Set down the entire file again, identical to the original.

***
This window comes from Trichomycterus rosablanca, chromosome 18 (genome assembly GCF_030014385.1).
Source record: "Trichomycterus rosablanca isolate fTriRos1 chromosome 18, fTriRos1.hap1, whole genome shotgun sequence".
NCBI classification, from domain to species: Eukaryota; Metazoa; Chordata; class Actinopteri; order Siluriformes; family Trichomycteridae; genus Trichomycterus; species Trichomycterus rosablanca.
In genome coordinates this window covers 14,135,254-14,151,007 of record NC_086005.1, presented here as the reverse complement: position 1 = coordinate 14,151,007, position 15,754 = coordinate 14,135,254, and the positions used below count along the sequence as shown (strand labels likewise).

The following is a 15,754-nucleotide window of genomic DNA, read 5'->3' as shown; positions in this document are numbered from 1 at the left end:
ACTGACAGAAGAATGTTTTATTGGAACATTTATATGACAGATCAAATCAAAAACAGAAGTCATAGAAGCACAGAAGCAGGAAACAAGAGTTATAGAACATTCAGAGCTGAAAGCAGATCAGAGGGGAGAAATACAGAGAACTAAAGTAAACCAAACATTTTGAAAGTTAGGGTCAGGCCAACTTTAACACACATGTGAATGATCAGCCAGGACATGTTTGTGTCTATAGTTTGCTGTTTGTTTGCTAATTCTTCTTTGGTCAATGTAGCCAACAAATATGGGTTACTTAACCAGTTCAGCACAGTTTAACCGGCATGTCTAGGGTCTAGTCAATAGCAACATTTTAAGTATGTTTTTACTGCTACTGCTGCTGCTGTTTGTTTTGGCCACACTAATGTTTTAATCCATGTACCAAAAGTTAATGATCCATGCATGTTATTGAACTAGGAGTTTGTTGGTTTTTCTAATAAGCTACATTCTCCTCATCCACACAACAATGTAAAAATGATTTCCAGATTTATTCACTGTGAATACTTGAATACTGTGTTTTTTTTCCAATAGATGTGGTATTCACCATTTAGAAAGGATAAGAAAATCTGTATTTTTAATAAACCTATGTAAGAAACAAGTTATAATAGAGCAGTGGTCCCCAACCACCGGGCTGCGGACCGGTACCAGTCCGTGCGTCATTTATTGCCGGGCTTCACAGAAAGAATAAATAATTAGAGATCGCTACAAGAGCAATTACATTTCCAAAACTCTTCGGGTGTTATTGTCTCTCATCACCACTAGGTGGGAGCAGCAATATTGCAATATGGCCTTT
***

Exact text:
This window comes from Trichomycterus rosablanca, chromosome 18 (genome assembly GCF_030014385.1).
Source record: "Trichomycterus rosablanca isolate fTriRos1 chromosome 18, fTriRos1.hap1, whole genome shotgun sequence".
NCBI classification, from domain to species: Eukaryota; Metazoa; Chordata; class Actinopteri; order Siluriformes; family Trichomycteridae; genus Trichomycterus; species Trichomycterus rosablanca.
In genome coordinates this window covers 14,135,254-14,151,007 of record NC_086005.1, presented here as the reverse complement: position 1 = coordinate 14,151,007, position 15,754 = coordinate 14,135,254, and the positions used below count along the sequence as shown (strand labels likewise).

The following is a 15,754-nucleotide window of genomic DNA, read 5'->3' as shown; positions in this document are numbered from 1 at the left end:
ACTGACAGAAGAATGTTTTATTGGAACATTTATATGACAGATCAAATCAAAAACAGAAGTCATAGAAGCACAGAAGCAGGAAACAAGAGTTATAGAACATTCAGAGCTGAAAGCAGATCAGAGGGGAGAAATACAGAGAACTAAAGTAAACCAAACATTTTGAAAGTTAGGGTCAGGCCAACTTTAACACACATGTGAATGATCAGCCAGGACATGTTTGTGTCTATAGTTTGCTGTTTGTTTGCTAATTCTTCTTTGGTCAATGTAGCCAACAAATATGGGTTACTTAACCAGTTCAGCACAGTTTAACCGGCATGTCTAGGGTCTAGTCAATAGCAACATTTTAAGTATGTTTTTACTGCTACTGCTGCTGCTGTTTGTTTTGGCCACACTAATGTTTTAATCCATGTACCAAAAGTTAATGATCCATGCATGTTATTGAACTAGGAGTTTGTTGGTTTTTCTAATAAGCTACATTCTCCTCATCCACACAACAATGTAAAAATGATTTCCAGATTTATTCACTGTGAATACTTGAATACTGTGTTTTTTTTCCAATAGATGTGGTATTCACCATTTAGAAAGGATAAGAAAATCTGTATTTTTAATAAACCTATGTAAGAAACAAGTTATAATAGAGCAGTGGTCCCCAACCACCGGGCTGCGGACCGGTACCAGTCCGTGCGTCATTTATTGCCGGGCTTCACAGAAAGAATAAATAATTAGAGATCGCTACAAGAGCAATTACATTTCCAAAACTCTTCGGGTGTTATTGTCTCTCATCACCACTAGGTGGGAGCAGCAATATTGCAATATGGCCTTT